The Man in the Back Seat is included in Network’s Edgar Wallace Mysteries Volume Five boxed set but not only is it not one of Merton Park Edgar Wallace films, it’s not an Edgar Wallace film. It was made by Independent Artists from an original script by Malcolm Hulke and Eric Paice and was directed by Vernon Sewell. It was released in 1961.

Tony (Derren Nesbitt) and Frank (Keith Faulkner) are a couple of likely lads who’ve come up with a foolproof plan for robbing a bookie as he leaves the greyhound track. All they have to do is knock him on the head as he’s getting out of his car, grab his bag containing his takings and make their getaway in his car. Nothing could be simpler. Only one problem - to prevent just this sort of robbery the bookie has handcuffed himself to his bag. So the lads have to take the unconscious bookie with them.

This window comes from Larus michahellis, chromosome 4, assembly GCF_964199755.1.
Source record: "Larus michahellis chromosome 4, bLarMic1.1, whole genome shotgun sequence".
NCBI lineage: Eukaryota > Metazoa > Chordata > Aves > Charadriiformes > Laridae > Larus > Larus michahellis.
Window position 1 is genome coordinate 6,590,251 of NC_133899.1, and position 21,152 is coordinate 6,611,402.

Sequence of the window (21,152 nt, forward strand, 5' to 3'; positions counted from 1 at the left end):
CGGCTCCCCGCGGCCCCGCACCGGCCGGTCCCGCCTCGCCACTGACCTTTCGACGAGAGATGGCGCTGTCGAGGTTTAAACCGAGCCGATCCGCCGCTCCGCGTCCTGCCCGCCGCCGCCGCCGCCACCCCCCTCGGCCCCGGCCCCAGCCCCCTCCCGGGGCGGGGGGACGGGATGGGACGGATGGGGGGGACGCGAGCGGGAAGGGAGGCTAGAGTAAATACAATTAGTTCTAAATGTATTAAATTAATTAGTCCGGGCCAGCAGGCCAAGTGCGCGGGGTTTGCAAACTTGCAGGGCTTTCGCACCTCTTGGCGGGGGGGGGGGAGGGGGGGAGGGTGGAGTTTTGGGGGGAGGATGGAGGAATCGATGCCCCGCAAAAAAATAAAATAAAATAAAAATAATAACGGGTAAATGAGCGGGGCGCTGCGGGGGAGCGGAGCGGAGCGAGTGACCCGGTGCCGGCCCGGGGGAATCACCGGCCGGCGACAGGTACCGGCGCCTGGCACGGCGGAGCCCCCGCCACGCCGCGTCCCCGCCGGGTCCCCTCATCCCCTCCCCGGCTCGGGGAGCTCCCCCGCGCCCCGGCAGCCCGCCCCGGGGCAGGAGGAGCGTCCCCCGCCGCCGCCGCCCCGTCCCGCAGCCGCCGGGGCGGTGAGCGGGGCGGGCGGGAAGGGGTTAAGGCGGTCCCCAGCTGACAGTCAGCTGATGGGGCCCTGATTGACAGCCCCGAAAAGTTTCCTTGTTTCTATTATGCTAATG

It’s no problem really. He must have the key on him. But he doesn’t.

And the bookie is not looking too good. Maybe Tony hit him a bit too hard. He’s alive but he’s in a bad way.

This movie is like a comedy of errors, except that it’s black comedy. It actually reminds me a little of Hitchcock’s The Trouble With Harry, except in this case it’s a live body rather than a dead one causing the trouble. It’s not just the difficulty of getting to the money in the bag. What do they do with the guy then? He obviously needs to be taken to a hospital or at least to a doctor but they can’t do that. They come up with a series of schemes to try to get some help for the stricken bookie, or to find a way to get him to a hospital without being seen, but something always goes wrong.